To honor World AIDS Day celebrities like Lady Gaga, Alicia Keys, Serena Williams and Justin Timberlake are ending their "digital lives" until 1 million dollars is raised for Keep a Child Alive (KCA), an organization which provides critical anti-retroviral medication for children and their families affected by HIV/AIDS. If you can't afford to die an artful death for a worthy cause and give up your Twitter feed, you can simply do your part to stop the spread of HIV/AIDS by working to end the stigma of getting tested regularly. The easiest way to do this is to get tested regularly yourself and encourage others to do the same. Also, volunteering at a local clinic wouldn't be to shabby either.
While statistically, new HIV cases have stabilized in some communities, it still remains high among African Americans, and is especially deadly to black American women.
By all accounts, I was born old. Like Benjamin Button. Only I looked like a normal baby and somewhat acted like a normal baby (being pre-verbal, the crying, the pooping, the eating, the sleeping, etc.), but for the most part of my youth I was unnervingly serious to the point of sometimes being morose. Sure, I had some normal kid emotions. It was really easy to make me cry. I had a ton of phobias. (Loud noises, camera flashes, the dark, dogs, insects, heights, etc.) But I was ... how can I put this? Not fun.
Paul Carrick Brunson, love doctor, helps people meet people for a living. It's what he does. People hire him to help them navigate their love lives in hopes of finding that special someone who you can eat Nutella straight out of the jar with. (And it is soooo hard to find that person.)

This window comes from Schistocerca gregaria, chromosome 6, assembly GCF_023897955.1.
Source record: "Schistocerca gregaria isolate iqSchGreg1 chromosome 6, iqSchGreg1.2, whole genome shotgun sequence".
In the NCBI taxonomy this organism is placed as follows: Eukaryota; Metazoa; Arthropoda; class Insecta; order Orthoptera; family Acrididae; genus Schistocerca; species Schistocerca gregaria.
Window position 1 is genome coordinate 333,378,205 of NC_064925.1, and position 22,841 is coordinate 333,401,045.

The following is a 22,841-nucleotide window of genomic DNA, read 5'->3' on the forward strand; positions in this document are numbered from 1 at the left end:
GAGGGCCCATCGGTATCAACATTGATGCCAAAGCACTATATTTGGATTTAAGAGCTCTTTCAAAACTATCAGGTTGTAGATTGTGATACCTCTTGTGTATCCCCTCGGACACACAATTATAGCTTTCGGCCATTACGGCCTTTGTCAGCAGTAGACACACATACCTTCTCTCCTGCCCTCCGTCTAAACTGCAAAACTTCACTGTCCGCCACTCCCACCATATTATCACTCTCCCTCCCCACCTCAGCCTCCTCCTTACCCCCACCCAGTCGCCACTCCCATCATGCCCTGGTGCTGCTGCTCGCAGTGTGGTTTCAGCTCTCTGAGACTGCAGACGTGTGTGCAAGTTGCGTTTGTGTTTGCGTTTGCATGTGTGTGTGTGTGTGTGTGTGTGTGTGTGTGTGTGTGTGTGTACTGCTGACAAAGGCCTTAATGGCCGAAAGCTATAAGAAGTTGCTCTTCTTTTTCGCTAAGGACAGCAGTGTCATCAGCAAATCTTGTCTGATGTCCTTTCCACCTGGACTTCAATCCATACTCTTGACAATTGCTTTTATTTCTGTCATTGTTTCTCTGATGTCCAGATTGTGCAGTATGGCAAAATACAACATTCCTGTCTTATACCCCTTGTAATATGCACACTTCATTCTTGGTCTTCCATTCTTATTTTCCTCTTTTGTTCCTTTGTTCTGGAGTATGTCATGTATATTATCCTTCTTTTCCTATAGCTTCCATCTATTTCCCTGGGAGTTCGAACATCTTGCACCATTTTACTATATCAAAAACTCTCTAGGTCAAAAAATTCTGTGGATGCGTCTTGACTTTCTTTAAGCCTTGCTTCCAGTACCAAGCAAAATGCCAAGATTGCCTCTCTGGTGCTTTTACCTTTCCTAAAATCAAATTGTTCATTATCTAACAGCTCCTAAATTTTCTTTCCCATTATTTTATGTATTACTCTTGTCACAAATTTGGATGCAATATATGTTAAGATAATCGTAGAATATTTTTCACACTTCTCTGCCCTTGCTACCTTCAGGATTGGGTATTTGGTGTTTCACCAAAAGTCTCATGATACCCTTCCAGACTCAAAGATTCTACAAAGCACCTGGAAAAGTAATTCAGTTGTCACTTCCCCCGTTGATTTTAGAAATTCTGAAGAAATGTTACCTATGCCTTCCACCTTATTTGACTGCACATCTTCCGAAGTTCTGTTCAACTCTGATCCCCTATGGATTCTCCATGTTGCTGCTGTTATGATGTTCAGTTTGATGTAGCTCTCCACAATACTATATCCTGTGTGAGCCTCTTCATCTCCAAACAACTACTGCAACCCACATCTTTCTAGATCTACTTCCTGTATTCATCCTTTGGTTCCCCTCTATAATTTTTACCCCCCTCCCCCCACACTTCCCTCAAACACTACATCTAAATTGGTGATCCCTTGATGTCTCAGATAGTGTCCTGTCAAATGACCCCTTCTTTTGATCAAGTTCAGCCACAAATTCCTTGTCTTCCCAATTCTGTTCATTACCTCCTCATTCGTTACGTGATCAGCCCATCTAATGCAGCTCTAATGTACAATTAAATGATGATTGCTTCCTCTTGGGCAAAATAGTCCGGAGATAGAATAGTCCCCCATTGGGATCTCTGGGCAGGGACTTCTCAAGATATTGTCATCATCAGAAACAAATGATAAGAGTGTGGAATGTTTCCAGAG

And now Paul is helping people find that person using ... THE TWITTER! How does one get people dates via 140 characters and tweets? Let me explain.
Updated on Monday, August 16, 2010 at 11:20PM by Danielle Belton
This weekend I was interviewed for a segment on NPR's All Things Considered regarding that #browntwitterbird who won't quit. (Get caught up on your Twitter bird history by clicking here.) The story features myself, Jack & Jill Politics co-creator Baratunde Thurston and Alicia with Instant Vintage. It also contains insight from the Slate.com tech writer who started this whole mess. (He was just curious! Geez, why y'all takin' being a fetish so darn personal! You'd think black people had some history of everyone taking rote, boring things we do and writing 15-part essays, funding government studies and writing epic "white people tweet like this" but "black people tweet like this" jokes.) The story will air this afternoon, but you can read what myself and Slate's Farhad Manjoo said here.
I don't think this is what Slate.com had in mind when they wrote their story about people who use Twitter who also happen to be black. But we, in Blackland, took an annoying slight from an article that seemed hopelessly lame and turned it into #BrownTwitterBird Christmas. It's all Alicia at InnyVinny.com's fault, as she was the one who took the original bird, illustrated by Alex Eben Meyer for Slate, and turned something cute but slightly offensive into a glorious, multifaceted display of the many diverse aspects of things you use in Dozens jokes.
What was the result?